The boards of the largest Australian companies are well aware of the need to keep cyber attackers at bay, according to the results of a new ASX survey.
The ASX released the results of its ASX 100 Cyber Health Check Report, a voluntary survey of Australia’s largest companies about their readiness to deal with cyber attackers.
The report, which received responses from 76 of the largest Australian companies, found that 80 per cent of company directors expect cyber risk to increase in the short term.
Thirty-two per cent of ASX 100 directors surveyed said they assess their cyber security policy annually, and 45 per cent of directors said they are “very confident/confident in their organisation’s ability to detect, respond and manage a cyber intrusion”.
Three-quarters of directors have considered how they would notify customers/clients in the event of a data breach, now a legal obligation following the recent passage of the Privacy Amendment (Notifiable Data Breaches) Act 2017.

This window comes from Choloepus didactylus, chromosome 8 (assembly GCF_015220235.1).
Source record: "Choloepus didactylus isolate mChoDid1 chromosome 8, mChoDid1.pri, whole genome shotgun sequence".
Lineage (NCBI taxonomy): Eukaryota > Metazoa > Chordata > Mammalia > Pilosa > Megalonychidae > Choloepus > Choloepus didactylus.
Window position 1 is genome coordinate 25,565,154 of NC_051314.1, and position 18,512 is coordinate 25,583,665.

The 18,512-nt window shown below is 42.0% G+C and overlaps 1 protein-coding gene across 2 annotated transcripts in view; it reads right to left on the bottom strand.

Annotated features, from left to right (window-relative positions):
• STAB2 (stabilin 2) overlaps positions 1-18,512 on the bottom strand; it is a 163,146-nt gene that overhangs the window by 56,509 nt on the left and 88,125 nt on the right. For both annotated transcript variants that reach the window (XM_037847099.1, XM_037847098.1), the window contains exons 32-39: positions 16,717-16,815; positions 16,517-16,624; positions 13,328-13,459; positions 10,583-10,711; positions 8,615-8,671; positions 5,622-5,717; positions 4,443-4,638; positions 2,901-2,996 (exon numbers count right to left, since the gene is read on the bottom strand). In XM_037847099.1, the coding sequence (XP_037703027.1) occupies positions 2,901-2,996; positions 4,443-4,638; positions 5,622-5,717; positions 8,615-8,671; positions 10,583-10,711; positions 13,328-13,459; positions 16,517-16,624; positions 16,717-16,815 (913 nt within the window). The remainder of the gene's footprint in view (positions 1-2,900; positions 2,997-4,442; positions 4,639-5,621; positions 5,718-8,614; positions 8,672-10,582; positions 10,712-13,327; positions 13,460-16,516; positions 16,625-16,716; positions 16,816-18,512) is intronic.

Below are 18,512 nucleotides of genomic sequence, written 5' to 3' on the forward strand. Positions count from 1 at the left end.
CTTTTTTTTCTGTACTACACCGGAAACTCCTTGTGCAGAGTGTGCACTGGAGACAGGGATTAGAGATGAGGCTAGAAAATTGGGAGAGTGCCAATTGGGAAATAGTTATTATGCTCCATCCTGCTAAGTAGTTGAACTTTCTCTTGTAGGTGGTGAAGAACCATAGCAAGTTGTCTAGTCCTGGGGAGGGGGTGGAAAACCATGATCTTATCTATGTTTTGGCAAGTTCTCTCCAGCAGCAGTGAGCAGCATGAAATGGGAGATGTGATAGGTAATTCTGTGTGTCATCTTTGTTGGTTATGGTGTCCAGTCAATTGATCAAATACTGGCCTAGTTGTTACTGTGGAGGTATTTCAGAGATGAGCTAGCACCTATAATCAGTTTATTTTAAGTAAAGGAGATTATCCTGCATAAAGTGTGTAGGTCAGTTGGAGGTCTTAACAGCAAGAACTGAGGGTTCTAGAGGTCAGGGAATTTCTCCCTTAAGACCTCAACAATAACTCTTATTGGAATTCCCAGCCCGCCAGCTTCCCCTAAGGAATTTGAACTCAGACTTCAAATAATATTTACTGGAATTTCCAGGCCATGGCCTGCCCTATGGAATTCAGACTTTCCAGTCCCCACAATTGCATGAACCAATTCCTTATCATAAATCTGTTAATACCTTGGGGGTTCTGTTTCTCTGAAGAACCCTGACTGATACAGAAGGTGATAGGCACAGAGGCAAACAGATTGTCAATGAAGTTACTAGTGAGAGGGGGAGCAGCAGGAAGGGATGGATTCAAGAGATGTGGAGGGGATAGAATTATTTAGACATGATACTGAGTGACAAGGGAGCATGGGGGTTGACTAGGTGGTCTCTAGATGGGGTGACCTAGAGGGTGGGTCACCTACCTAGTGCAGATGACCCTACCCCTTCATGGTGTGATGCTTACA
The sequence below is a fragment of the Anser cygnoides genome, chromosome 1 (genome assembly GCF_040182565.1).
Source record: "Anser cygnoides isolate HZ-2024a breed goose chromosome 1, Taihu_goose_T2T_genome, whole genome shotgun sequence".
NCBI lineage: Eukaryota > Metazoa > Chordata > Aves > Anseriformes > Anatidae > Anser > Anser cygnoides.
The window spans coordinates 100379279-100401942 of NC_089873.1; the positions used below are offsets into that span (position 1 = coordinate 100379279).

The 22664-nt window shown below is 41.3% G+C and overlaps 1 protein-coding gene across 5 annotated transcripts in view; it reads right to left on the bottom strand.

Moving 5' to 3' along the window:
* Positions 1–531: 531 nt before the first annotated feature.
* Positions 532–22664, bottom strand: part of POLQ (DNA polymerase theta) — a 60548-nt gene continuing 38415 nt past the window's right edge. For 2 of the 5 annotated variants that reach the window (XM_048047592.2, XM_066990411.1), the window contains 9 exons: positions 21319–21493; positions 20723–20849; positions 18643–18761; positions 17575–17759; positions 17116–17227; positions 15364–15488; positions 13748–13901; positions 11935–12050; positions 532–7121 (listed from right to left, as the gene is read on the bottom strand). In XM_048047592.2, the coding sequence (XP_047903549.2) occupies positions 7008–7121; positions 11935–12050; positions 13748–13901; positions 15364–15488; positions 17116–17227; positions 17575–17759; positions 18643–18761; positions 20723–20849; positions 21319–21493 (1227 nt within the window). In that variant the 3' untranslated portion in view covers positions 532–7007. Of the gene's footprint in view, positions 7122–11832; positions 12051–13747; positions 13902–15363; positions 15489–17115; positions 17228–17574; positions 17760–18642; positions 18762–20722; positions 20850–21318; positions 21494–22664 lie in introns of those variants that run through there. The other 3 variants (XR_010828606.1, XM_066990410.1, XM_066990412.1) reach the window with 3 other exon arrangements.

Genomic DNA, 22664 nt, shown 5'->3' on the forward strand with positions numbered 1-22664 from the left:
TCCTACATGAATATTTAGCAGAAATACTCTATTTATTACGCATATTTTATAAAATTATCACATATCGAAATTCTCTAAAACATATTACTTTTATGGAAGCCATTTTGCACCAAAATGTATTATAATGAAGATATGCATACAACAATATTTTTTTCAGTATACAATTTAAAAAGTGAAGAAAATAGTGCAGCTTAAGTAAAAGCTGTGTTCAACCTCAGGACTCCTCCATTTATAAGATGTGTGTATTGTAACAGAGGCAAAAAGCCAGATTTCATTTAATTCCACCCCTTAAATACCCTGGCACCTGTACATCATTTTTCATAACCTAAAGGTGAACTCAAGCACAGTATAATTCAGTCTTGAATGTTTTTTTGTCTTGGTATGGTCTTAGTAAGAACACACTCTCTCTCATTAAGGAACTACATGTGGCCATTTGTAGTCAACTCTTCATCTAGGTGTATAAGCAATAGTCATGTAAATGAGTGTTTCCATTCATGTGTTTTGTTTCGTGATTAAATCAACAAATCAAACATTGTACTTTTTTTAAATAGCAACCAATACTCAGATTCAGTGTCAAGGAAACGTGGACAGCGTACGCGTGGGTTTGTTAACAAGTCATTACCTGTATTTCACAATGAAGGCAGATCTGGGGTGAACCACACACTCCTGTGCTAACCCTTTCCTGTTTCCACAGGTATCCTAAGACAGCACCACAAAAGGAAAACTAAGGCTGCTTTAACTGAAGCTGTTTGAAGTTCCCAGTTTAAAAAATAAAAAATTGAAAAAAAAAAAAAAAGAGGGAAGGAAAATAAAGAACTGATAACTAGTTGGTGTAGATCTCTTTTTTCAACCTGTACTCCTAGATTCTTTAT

But there is still more to be done on the cyber risk front, with only 11 per cent of respondents saying they have a clear understanding of how their company’s key information or data assets are shared with third parties.
A majority (80 per cent) of ASX 100 directors surveyed said they believe they are doing enough to protect themselves against cyber threats, but admit they need to do more.
In his foreword to the report, Prime Minister Malcolm Turnbull said the study “shows that governance and management of cyber risk are being taken seriously in the boardrooms of Australia’s largest listed companies.”
“Prevention and mitigation of cyber threats can only be effective through increased awareness and understanding,” Mr Turnbull said.
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